The World Health Organisation (WHO) has finally dropped a powerful yet the least-expected bomb at a time when countries around the world are trying their level best to fight the novel coronavirus. During a recent media briefing, it said the virus could have a permanent presence across the globe, dashing the hope for any silver lining in the face of the profound ongoing crisis.
Referring to the human immunodeficiency virus (HIV), Dr Mike Ryan, executive director of the WHO's health emergencies programme, said coronavirus could be just like that and might never go away. He said he was not comparing the two diseases, but warned that coronavirus might join the mix of viruses that kill people globally every year.
This disease, Mike said, may settle into a long-term problem or it may not. Such a statement further intensified the prolonged uncertainty about the pandemic that has wreaked havoc globally, claiming a huge number of lives and upending economies even of the developed nations.
Millions of people have lost jobs while stock markets have faced major upheavals. There have been large-scale disruptions in global supply chains. The Economist Intelligence Unit said last month the world economy might face a "double recession" even though trillions of dollars had been announced in bailout packages to revive economies.
A second wave looming?
Dr Mike's comments came in the wake of new infections recently detected in the Chinese city of Wuhan. As a result, the city residents have queued at makeshift testing sites to be tested again for the virus.
The city was on a tight lockdown for around two months. Life was slowly returning to normal when restrictions were lifted and no new infections emerged for more than a month until recently, prompting the fresh round of mass testing.
In its vigorous fight against the pandemic, China largely succeeded in bringing the situation under control, but withdrawal of restrictions put the country at risk of a potential second wave of infections. Apart from Wuhan, virus clusters were detected in the provinces of Jilin and Heilongjiang, which borders Russia.
In fact, concern over a second wave is growing fast as many countries have lately opted for lifting varying degrees of restrictions and lockdowns. South Korea, which has widely been lauded for its virus control measures, has also seen new cases.
Last month, a study in the prestigious medical journal The Lancet predicted that we might see a second wave sooner than later. Anthony Fauci, director of the National Institute of Allergy and Infectious Diseases in the US, said in late April he was convinced that the virus would be around in fall season too.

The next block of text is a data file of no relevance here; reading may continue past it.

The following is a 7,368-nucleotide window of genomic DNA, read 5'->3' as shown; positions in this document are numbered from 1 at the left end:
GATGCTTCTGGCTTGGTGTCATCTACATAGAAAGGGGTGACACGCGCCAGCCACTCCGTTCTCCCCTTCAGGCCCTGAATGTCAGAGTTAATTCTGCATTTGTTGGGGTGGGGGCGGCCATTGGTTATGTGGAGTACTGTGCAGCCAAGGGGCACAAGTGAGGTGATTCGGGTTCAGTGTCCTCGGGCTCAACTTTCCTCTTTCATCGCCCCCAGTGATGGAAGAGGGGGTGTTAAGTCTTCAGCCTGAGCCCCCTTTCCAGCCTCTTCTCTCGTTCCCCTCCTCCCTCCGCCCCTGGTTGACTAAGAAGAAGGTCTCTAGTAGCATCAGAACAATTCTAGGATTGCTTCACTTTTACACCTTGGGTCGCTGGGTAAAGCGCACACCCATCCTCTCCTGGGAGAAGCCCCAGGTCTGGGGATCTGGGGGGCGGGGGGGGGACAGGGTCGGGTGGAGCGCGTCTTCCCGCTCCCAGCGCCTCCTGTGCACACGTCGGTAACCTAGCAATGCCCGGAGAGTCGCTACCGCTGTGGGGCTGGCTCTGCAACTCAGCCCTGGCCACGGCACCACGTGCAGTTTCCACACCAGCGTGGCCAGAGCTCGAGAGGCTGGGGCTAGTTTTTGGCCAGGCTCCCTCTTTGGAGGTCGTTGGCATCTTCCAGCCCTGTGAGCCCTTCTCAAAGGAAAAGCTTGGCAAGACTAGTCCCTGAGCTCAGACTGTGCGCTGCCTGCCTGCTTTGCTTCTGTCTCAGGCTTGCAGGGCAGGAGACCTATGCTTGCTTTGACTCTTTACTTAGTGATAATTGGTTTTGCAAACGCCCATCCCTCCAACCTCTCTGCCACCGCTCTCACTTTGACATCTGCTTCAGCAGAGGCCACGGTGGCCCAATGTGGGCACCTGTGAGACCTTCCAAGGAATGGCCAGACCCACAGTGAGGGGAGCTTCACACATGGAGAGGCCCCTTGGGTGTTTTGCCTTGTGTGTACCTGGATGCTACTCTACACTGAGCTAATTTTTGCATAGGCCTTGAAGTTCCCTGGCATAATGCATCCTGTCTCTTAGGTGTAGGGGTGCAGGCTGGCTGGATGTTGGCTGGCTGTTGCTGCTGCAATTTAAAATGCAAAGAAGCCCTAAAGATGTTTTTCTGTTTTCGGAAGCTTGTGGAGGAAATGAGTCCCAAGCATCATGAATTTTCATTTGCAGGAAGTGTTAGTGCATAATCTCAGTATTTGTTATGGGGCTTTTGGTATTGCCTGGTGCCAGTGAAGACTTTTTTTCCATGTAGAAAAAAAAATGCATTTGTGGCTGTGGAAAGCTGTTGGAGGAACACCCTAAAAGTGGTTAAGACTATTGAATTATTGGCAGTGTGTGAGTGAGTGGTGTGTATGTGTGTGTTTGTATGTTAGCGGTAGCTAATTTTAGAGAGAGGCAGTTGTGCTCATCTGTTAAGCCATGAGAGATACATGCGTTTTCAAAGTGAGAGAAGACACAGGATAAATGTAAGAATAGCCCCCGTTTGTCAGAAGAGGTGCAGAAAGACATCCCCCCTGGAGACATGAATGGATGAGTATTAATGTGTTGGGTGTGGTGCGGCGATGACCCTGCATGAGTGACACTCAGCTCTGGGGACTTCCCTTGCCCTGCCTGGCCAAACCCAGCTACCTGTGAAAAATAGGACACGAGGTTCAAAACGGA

Defining a second wave
There is no agreed global benchmark for the scope of a second wave yet. Will it require 100, 500 or 1,000 cases for a second wave to set in? The Chinese authorities embarked on the mammoth task of testing the entire 11 million population of Wuhan after the emergence of a mere six cases.
WHO spokesperson Christian Lindmeier said the second wave was not a fixed technical term. He said the term only referred to renewed outbreaks following an initial reduction in cases.
Regardless of the number of cases that will constitute a second wave, what we may see is a re-imposition of restrictive measures if coronavirus re-emerges. Lockdowns that have been withdrawn partially or fully may come back. If that happens, people will again be cooped up at home, and no doubt, their panic level will be much higher as they will be thinking they have to live in a continuous cycle of potential infections.
There is no way to deny that even the prospect of living in such a cycle is extremely scary. No matter how we want to define this, but life can never fully return to normal if people constantly have this thought on their mind that they are never far away from catching a submicroscopic infection agent as deadly as the novel coronavirus. Moreover, how successful we will be to adjust to the new normal – characterised by constant adherence to measures such as frequently washing hands, maintaining physical distancing and not touching the face – remains to be seen.
Nevertheless, it seems we may have to learn how to live with the virus, even if we do not want to. WHO's Mike Ryan said there was always the risk that Covid-19 would take off again if the disease persisted in countries at a low level without the capacity to investigate and identify clusters. He also said the chance that the disease would re-emerge was higher in countries where large groups of people live together in major cities.
Bangladesh situation already dire